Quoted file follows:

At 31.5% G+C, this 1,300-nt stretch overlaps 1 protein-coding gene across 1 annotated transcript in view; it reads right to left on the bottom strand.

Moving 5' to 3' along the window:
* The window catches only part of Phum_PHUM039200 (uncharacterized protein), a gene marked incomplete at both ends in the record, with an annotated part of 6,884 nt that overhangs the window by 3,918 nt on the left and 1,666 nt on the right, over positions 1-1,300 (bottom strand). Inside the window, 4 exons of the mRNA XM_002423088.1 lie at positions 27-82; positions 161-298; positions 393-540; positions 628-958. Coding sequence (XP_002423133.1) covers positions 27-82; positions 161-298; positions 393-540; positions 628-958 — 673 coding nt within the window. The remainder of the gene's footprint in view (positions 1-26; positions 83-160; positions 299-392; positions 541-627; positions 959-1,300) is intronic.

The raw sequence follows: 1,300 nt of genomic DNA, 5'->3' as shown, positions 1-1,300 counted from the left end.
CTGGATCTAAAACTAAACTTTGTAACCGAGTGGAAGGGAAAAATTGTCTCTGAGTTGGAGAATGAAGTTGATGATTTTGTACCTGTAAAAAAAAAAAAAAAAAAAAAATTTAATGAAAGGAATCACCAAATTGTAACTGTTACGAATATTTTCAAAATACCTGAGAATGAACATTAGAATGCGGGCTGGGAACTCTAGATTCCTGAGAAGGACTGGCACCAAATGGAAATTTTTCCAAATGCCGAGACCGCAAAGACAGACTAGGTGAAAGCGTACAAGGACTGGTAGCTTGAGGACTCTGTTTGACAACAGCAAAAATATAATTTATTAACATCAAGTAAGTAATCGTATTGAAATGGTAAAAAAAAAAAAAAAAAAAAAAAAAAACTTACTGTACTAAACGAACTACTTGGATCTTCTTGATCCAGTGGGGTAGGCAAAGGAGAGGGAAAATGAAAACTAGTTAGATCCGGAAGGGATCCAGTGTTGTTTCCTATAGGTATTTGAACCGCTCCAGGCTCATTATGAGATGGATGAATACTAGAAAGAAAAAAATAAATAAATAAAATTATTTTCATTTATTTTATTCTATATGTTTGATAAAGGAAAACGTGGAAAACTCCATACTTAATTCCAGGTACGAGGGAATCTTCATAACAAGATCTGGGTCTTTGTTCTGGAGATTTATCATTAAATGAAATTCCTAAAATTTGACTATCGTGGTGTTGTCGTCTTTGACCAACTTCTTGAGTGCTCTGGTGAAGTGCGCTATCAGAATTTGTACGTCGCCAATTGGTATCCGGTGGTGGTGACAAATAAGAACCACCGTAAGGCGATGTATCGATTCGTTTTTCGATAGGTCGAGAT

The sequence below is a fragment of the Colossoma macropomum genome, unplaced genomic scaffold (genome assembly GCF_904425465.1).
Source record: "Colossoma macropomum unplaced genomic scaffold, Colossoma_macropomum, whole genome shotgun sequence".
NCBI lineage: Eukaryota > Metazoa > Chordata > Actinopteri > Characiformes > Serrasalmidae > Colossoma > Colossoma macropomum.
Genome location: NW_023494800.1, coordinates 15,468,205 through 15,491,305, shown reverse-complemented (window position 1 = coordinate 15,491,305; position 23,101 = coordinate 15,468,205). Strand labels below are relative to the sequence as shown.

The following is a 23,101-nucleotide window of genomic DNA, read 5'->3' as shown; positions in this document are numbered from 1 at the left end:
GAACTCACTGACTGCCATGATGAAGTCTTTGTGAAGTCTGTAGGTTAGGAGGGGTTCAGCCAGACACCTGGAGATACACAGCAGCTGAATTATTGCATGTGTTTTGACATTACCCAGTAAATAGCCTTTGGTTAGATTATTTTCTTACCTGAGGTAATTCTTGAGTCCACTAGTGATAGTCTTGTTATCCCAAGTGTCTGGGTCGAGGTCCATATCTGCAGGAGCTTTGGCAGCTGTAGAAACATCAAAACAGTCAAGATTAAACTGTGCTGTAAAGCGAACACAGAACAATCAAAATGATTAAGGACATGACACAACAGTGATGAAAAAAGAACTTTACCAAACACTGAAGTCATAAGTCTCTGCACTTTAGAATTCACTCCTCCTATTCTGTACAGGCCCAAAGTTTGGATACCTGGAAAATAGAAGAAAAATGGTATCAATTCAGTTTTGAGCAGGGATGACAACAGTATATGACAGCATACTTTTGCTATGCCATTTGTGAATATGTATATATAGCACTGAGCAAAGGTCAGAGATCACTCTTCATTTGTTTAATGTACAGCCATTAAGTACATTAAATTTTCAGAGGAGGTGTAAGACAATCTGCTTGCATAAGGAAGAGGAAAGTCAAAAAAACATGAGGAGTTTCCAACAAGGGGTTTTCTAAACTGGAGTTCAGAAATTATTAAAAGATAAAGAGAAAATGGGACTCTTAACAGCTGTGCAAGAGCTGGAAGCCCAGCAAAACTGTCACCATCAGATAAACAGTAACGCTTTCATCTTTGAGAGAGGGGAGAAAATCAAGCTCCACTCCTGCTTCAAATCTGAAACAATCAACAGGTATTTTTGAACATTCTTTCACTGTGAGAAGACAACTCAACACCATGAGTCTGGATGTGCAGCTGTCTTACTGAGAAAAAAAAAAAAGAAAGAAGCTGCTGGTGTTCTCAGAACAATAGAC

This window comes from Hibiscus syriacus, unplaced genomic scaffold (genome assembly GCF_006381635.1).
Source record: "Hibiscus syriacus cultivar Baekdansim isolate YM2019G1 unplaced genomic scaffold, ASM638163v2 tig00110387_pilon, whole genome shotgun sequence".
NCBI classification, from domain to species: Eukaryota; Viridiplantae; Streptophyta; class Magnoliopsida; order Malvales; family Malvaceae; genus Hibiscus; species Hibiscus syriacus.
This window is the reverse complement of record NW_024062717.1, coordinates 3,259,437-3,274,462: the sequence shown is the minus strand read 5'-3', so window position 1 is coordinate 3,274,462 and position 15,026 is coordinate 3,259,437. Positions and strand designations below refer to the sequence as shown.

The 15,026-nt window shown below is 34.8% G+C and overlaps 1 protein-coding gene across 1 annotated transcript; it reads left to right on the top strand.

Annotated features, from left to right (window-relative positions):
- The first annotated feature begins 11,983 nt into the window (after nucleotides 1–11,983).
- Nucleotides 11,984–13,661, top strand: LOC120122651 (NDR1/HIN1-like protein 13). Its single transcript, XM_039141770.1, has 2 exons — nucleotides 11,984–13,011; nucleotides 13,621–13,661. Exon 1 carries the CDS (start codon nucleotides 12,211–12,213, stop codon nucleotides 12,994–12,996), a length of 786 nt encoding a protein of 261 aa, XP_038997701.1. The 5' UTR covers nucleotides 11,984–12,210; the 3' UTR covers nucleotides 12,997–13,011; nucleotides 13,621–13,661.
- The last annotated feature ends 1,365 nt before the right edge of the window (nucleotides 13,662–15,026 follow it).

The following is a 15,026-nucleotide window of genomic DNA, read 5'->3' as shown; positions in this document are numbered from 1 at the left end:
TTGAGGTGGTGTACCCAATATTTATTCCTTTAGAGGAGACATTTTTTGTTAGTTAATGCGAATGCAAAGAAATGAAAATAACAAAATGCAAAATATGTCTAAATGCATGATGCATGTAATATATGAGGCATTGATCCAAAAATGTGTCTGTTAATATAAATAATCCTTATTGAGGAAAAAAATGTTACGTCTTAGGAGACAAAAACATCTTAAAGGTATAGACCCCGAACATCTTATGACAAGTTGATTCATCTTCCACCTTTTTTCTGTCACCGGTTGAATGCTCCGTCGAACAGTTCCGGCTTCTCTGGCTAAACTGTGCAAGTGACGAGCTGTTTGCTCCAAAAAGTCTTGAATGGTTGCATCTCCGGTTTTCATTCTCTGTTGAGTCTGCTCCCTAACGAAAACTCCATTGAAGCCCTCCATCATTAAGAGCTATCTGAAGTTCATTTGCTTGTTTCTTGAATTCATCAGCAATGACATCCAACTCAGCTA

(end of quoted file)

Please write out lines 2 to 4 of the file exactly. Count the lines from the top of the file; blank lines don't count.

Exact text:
Moving 5' to 3' along the window:
* The window catches only part of Phum_PHUM039200 (uncharacterized protein), a gene marked incomplete at both ends in the record, with an annotated part of 6,884 nt that overhangs the window by 3,918 nt on the left and 1,666 nt on the right, over positions 1-1,300 (bottom strand). Inside the window, 4 exons of the mRNA XM_002423088.1 lie at positions 27-82; positions 161-298; positions 393-540; positions 628-958. Coding sequence (XP_002423133.1) covers positions 27-82; positions 161-298; positions 393-540; positions 628-958 — 673 coding nt within the window. The remainder of the gene's footprint in view (positions 1-26; positions 83-160; positions 299-392; positions 541-627; positions 959-1,300) is intronic.

The raw sequence follows: 1,300 nt of genomic DNA, 5'->3' as shown, positions 1-1,300 counted from the left end.